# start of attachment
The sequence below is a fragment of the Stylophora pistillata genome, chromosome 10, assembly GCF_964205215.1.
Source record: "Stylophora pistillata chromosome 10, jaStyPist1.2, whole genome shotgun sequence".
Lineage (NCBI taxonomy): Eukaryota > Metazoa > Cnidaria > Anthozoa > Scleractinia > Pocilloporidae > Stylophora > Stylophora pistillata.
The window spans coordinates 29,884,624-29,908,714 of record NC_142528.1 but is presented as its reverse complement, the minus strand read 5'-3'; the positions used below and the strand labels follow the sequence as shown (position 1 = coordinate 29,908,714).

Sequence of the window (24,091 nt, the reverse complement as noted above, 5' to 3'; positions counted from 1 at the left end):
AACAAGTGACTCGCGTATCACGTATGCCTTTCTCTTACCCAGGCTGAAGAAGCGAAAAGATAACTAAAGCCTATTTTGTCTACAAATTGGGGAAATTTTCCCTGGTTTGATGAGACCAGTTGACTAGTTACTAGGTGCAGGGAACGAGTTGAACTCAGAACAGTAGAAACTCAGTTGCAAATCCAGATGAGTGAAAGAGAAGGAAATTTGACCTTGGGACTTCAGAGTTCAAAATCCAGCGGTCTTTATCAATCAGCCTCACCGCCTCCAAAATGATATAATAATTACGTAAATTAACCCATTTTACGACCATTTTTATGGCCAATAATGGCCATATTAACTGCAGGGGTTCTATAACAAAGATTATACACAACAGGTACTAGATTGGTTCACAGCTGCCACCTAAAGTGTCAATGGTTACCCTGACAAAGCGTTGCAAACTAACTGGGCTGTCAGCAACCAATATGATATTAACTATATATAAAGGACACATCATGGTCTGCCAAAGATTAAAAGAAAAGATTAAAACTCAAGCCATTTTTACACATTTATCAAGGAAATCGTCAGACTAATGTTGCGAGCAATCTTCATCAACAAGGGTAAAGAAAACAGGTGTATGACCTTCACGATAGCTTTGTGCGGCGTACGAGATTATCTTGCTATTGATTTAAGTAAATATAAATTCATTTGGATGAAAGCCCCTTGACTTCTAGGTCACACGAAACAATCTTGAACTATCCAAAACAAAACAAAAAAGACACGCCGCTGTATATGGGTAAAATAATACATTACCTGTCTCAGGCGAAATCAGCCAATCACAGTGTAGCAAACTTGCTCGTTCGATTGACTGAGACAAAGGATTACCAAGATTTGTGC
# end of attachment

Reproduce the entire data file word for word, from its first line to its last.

The sequence below is a fragment of the Stylophora pistillata genome, chromosome 10, assembly GCF_964205215.1.
Source record: "Stylophora pistillata chromosome 10, jaStyPist1.2, whole genome shotgun sequence".
Lineage (NCBI taxonomy): Eukaryota > Metazoa > Cnidaria > Anthozoa > Scleractinia > Pocilloporidae > Stylophora > Stylophora pistillata.
The window spans coordinates 29,884,624-29,908,714 of record NC_142528.1 but is presented as its reverse complement, the minus strand read 5'-3'; the positions used below and the strand labels follow the sequence as shown (position 1 = coordinate 29,908,714).

Sequence of the window (24,091 nt, the reverse complement as noted above, 5' to 3'; positions counted from 1 at the left end):
AACAAGTGACTCGCGTATCACGTATGCCTTTCTCTTACCCAGGCTGAAGAAGCGAAAAGATAACTAAAGCCTATTTTGTCTACAAATTGGGGAAATTTTCCCTGGTTTGATGAGACCAGTTGACTAGTTACTAGGTGCAGGGAACGAGTTGAACTCAGAACAGTAGAAACTCAGTTGCAAATCCAGATGAGTGAAAGAGAAGGAAATTTGACCTTGGGACTTCAGAGTTCAAAATCCAGCGGTCTTTATCAATCAGCCTCACCGCCTCCAAAATGATATAATAATTACGTAAATTAACCCATTTTACGACCATTTTTATGGCCAATAATGGCCATATTAACTGCAGGGGTTCTATAACAAAGATTATACACAACAGGTACTAGATTGGTTCACAGCTGCCACCTAAAGTGTCAATGGTTACCCTGACAAAGCGTTGCAAACTAACTGGGCTGTCAGCAACCAATATGATATTAACTATATATAAAGGACACATCATGGTCTGCCAAAGATTAAAAGAAAAGATTAAAACTCAAGCCATTTTTACACATTTATCAAGGAAATCGTCAGACTAATGTTGCGAGCAATCTTCATCAACAAGGGTAAAGAAAACAGGTGTATGACCTTCACGATAGCTTTGTGCGGCGTACGAGATTATCTTGCTATTGATTTAAGTAAATATAAATTCATTTGGATGAAAGCCCCTTGACTTCTAGGTCACACGAAACAATCTTGAACTATCCAAAACAAAACAAAAAAGACACGCCGCTGTATATGGGTAAAATAATACATTACCTGTCTCAGGCGAAATCAGCCAATCACAGTGTAGCAAACTTGCTCGTTCGATTGACTGAGACAAAGGATTACCAAGATTTGTGC